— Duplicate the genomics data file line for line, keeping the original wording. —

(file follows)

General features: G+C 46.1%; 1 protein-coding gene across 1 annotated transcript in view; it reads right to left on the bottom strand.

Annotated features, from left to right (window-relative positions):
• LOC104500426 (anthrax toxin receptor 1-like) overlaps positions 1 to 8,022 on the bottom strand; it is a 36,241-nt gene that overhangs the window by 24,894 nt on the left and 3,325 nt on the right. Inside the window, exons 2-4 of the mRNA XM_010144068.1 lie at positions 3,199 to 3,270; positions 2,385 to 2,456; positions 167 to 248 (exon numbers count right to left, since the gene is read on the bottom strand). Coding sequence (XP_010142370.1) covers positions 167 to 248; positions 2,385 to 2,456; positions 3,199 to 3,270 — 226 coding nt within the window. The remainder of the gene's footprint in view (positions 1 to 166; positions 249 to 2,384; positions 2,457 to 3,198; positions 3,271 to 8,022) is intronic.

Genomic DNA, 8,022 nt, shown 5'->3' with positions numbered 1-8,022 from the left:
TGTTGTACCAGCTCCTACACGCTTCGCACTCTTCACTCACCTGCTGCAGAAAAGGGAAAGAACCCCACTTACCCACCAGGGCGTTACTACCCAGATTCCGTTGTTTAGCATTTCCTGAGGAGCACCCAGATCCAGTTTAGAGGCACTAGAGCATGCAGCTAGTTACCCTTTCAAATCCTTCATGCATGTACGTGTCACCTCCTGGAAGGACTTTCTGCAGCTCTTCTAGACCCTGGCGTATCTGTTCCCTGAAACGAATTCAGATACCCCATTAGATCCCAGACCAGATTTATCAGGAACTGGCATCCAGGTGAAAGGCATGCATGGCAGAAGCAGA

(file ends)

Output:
General features: G+C 46.1%; 1 protein-coding gene across 1 annotated transcript in view; it reads right to left on the bottom strand.

Annotated features, from left to right (window-relative positions):
• LOC104500426 (anthrax toxin receptor 1-like) overlaps positions 1 to 8,022 on the bottom strand; it is a 36,241-nt gene that overhangs the window by 24,894 nt on the left and 3,325 nt on the right. Inside the window, exons 2-4 of the mRNA XM_010144068.1 lie at positions 3,199 to 3,270; positions 2,385 to 2,456; positions 167 to 248 (exon numbers count right to left, since the gene is read on the bottom strand). Coding sequence (XP_010142370.1) covers positions 167 to 248; positions 2,385 to 2,456; positions 3,199 to 3,270 — 226 coding nt within the window. The remainder of the gene's footprint in view (positions 1 to 166; positions 249 to 2,384; positions 2,457 to 3,198; positions 3,271 to 8,022) is intronic.

Genomic DNA, 8,022 nt, shown 5'->3' with positions numbered 1-8,022 from the left:
TGTTGTACCAGCTCCTACACGCTTCGCACTCTTCACTCACCTGCTGCAGAAAAGGGAAAGAACCCCACTTACCCACCAGGGCGTTACTACCCAGATTCCGTTGTTTAGCATTTCCTGAGGAGCACCCAGATCCAGTTTAGAGGCACTAGAGCATGCAGCTAGTTACCCTTTCAAATCCTTCATGCATGTACGTGTCACCTCCTGGAAGGACTTTCTGCAGCTCTTCTAGACCCTGGCGTATCTGTTCCCTGAAACGAATTCAGATACCCCATTAGATCCCAGACCAGATTTATCAGGAACTGGCATCCAGGTGAAAGGCATGCATGGCAGAAGCAGA